Worries mount over access to hepatitis C drugs

2 minute read

A significant number of pharmacists are avoiding stocking expensive hepatitis C medicines


Patients with hepatitis C may experience delays in receiving their medication as reports emerge of a significant number of pharmacists avoiding stocking the expensive medicines.

Almost one quarter of pharmacists aren’t stocking the hepatitis cure drugs due to economic reasons, according to a reader survey on the Australian Journal of Pharmacy website.

At 59%, most pharmacies were providing patients with their medication, however another 7% said they would consider not stocking the medicines because of economic pressures, and another 8% said they only filled a limited number of prescriptions for the same reason.

“Pharmacies should be providing these drugs, which are lifesaving to patients with Hepatitis C, because our responsibility is always to care for our patients,” consultant pharmacist Debbie Rigby told AJP.

“So while I can appreciate some of the cash flow problems that have occurred, I don’t think we can pick and choose which drugs we will dispense to patients.”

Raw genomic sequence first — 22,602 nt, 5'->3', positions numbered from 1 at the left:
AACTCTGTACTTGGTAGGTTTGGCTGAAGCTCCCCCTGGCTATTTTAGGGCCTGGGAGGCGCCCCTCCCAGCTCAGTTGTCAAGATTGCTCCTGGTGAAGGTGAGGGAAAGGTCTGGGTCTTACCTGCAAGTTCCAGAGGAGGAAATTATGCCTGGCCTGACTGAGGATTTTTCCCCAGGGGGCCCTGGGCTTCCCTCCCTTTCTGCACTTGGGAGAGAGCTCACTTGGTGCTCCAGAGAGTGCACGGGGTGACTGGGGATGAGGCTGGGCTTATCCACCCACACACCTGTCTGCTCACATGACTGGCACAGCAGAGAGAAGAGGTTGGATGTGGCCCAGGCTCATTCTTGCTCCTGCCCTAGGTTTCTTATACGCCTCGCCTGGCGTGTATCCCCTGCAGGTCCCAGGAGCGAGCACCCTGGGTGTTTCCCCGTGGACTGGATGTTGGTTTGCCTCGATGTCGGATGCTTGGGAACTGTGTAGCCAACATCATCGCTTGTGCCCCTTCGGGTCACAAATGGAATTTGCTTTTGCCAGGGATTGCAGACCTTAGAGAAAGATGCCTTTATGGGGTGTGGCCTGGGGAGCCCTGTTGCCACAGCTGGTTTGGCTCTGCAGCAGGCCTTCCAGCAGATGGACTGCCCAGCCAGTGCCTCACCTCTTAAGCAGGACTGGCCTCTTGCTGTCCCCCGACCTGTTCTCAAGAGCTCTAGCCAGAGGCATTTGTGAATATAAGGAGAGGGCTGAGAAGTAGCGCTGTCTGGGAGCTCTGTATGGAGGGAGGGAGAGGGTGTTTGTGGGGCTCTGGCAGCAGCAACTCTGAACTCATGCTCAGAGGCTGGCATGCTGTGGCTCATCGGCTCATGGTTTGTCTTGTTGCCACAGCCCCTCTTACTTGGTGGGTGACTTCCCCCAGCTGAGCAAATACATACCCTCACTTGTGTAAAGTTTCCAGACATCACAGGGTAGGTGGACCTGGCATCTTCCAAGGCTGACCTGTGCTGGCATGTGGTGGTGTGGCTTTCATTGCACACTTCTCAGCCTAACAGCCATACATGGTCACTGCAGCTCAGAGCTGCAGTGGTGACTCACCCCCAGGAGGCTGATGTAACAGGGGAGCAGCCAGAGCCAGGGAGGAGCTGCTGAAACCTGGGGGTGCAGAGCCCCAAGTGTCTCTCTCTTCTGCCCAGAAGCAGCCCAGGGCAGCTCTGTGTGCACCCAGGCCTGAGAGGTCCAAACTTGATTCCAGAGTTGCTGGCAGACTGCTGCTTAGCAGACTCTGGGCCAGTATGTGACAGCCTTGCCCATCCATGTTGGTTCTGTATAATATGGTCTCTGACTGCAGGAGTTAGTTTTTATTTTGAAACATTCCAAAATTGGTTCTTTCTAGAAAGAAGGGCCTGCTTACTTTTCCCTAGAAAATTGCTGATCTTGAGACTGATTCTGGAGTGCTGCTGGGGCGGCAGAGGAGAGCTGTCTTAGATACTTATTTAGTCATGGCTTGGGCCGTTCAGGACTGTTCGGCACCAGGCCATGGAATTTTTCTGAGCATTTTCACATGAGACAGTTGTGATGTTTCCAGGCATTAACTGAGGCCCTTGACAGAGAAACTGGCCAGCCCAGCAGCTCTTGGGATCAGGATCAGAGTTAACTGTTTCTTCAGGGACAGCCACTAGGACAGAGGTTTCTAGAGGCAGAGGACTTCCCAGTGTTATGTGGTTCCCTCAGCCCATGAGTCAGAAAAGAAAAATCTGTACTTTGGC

With a pharmacy price of around $20,000 or more, the Pharmacy Guild has already called for regulatory and tax changes to help pharmacies with cashflow problems.

Ms Rigby, who is on the advisory board for hepatitis C drug supplier AbbVie, did note that the company offered some pharmacies 120-day extended payment periods.

She also said pharmacies had a responsibility to help patients gain access to the drugs.

“The guidelines say that you have to ensure that the patient has access to the drugs, by helping the patient identify a pharmacy that will dispense them,” she said.

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